Adiós muchachos - Milva and “Adiós muchachos”, a prison tango
preading tango abroad has not always been beneficial to tango. Many times it has been danced in a way that has nothing to do with our way of dancing it. Other times it has been played in a strange rhythm and —what here concerns us— on several occasions its titles and lyrics have been changed.
Let us say, to produce a few examples, that in the United States “El choclo” was known as “Kiss of Fire” and also, in a version less played, “The Owl”; “Barrio reo” was changed into “Send her some roses”; “Yira yira” instead was “Marching on”; “La cumparsita” was changed for “The Masked Woman”; “Nostalgias” for “My Lost Love”; “Derecho viejo” for “Disillusioned” and “A media luz” for “When the light is soft and low”, and in another version as “Love Light”.
The renowned “Adiós muchachos” in England had two titles at least: “I’ll Always Keep You In My Heart” and “Paul The Dreamer”. When in his country Louis Armstrong recorded it for the Decca label on July 24, 1951 Dorcas Cochran was mentioned as the lyrics writer –who also appropriated the melody. And the original title was changed into “I get ideas”, but we think it is better to translate it as “I Remember”, according to the sense of the text.
However, there was another previous version in the United States by Carol Raven and published in 1931 by the Edward B. Marks Music Corporation under the title “Farewell companions”. Those lyrics pretended to be translation of the César Vedani’s words but the lines that really coincide are just a few.
The following are the ones that keep a closer meaning:
«Farewell, companions of my life / when youth was glowing / you´ll soon know that I must part (...) I resign myself / to Fate I bow my head; / my desperate heart can’t resist any more (...) bless me in your hearts / and know we won’t be apart, / ‘cause wherever I may be, I’ll too bless thee».
In Italy it keeps its original title and it was not even translated. The version that belongs to Eugenio Rondinella has not even the least trace of the lyrics written by Vedani. A plain freak of criminal kind.
It was recorded by the female singer Milva. For her interest towards tango music she can rightly be called «an Italian that loves Buenos Aires». Daughter of a seafood trader and a chorus girl, she was born in the locality of Goro, province of Ferrara, on July 17, 1939. Her true name was María Ilva Biolcatti. At age 16 she began to study singing with important teachers.
At age 18 she won the first prize at the New Voices contest organized by the RAI. Then she recorded her first disc and was known as The Panther due to her passion and her abundant hair. In 1962 she was attracted to tango. She won at the San Remo festival with “Tango Italiano” which was not a translation of a number written in the River Plate but a true Italian tango. Then tango was a beat widely dug by Italian musicians and lyricists. She was nominated as the best singer of the year.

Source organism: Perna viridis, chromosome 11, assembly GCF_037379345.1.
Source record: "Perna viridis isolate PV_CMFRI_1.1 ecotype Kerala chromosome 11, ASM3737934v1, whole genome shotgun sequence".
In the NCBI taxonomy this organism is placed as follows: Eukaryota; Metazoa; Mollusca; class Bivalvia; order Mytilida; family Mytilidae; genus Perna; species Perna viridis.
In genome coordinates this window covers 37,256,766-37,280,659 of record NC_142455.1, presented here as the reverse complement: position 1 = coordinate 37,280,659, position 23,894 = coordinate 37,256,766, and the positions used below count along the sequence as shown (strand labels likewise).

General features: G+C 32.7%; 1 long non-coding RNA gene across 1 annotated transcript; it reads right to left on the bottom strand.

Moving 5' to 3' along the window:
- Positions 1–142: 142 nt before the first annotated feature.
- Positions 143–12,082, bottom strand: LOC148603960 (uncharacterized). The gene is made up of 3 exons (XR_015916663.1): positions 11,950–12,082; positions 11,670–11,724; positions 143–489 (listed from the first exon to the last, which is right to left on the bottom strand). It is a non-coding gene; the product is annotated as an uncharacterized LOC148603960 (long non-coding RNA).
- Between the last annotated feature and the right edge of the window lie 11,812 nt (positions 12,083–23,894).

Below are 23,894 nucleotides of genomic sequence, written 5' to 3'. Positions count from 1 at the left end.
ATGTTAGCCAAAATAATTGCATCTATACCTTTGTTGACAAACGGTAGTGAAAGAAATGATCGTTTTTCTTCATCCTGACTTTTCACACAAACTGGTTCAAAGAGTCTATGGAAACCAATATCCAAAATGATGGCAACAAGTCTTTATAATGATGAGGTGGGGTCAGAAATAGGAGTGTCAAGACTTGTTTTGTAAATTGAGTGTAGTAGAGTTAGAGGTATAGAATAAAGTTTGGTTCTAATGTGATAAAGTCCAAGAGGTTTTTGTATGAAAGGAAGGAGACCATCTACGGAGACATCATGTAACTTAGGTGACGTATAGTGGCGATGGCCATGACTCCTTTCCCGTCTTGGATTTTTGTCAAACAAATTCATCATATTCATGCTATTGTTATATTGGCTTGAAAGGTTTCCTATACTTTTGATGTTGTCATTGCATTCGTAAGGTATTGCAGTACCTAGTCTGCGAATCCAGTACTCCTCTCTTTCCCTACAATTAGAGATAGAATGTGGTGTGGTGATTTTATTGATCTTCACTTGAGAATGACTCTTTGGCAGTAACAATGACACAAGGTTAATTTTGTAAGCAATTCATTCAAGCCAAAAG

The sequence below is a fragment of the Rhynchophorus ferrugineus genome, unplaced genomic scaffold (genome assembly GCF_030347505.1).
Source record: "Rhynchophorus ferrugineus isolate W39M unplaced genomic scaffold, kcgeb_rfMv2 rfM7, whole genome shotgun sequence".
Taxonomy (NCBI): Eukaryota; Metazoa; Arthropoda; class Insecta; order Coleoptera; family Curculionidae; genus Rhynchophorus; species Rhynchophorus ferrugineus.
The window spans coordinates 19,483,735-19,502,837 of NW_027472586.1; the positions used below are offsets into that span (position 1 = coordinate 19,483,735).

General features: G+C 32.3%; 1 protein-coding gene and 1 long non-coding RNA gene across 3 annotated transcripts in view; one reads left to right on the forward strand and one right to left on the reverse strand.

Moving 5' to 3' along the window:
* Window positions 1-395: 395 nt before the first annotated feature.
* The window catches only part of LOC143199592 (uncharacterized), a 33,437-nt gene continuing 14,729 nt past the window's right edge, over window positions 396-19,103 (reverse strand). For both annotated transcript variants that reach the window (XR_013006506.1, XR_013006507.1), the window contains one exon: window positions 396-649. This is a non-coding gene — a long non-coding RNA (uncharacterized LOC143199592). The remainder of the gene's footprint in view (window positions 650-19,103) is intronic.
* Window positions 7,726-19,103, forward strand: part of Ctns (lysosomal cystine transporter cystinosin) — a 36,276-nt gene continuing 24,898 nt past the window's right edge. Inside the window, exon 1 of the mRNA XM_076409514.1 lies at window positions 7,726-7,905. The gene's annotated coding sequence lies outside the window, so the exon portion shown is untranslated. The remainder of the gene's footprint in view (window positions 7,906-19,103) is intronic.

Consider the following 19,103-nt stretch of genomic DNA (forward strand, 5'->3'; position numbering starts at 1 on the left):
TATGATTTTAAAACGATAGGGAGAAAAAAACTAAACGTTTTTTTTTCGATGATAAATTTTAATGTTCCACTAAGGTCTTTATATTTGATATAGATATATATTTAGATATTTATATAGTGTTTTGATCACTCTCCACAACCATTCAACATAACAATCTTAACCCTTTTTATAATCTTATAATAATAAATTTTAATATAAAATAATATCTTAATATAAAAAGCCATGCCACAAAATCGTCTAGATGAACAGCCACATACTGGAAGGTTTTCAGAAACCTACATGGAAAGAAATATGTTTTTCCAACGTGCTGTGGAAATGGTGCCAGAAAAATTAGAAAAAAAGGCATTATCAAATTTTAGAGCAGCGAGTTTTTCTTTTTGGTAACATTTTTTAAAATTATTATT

In 1985 she appeared at our Teatro Ópera accompanied by Astor Piazzolla. It was her third travel to Argentina. She had already come here in 1966 and 1973. Then she said: «It was in 1973 when I really tried to capture the canyengue aspect of tango».
Musically linked to Astor Piazzolla, at the time of her last visit she had already performed forty concerts in Germany. From there they went to Paris to appear at the Des Bouffes du Nord. Besides the above ones they made 15 appearances in Italy and in other countries. Ástor said: «I think she is the singer that best interpreted my numbers».
She recorded two long-playing records with tango music, one in her country and in her language, with the orchestra led by Iller Pattacini. Our tangos were: “La cumparsita”, “A media luz”, “Bandoneón arrabalero”, “Inspiración”, “Adiós muchachos”, “Duelo criollo”, “Rodríguez Peña”, “El choclo”, “Poema”, “Adiós pampa mía”, and the Rixner’s German tango: “Nothing Above Us But The Blue Sky” and the American tango: “Blue Tango” with lyrics by Mitchell Parish and music by Leroy Anderson.
She cut the second long-playing record with the accompaniment of the Piazzolla’s Quinteto de Tango Contemporáneo. There we find her interpretations like “Balada para un loco”, “Balada para mi muerte”, “Los pájaros perdidos”, “Che, tango, che”. In her songbook also were included “Za” and “Oblivion”, “Mi Buenos Aires querido” and others.
The above mentioned criminal words of “Adiós muchachos” by E. Rondinella are the following:
Goodbye boys, I’m not free anymore,
we’ll see each other in a year or more.
But come to see me whenever you like,
if you don’t have anything pending with the cops.
Goodbye boys, freedom is gone, the cops don’t wait.
I’ll also learn what prison means,
and when I come back I’ll change my name.
We’ll celebrate as usual
with a party for the one who returns,
we’ll make a toast together
and all will come to an end.
To spend more than a year in a prison cell
must be a little bit tough,
but I’ll find the strength.
People from the neighborhood will come,
some friendly people,
and that way time will fly in jail.
Look for a nice name for me
when I return,
because I won’t be free again.
An unusual text. What would Julio César Sanders and César Vedani think?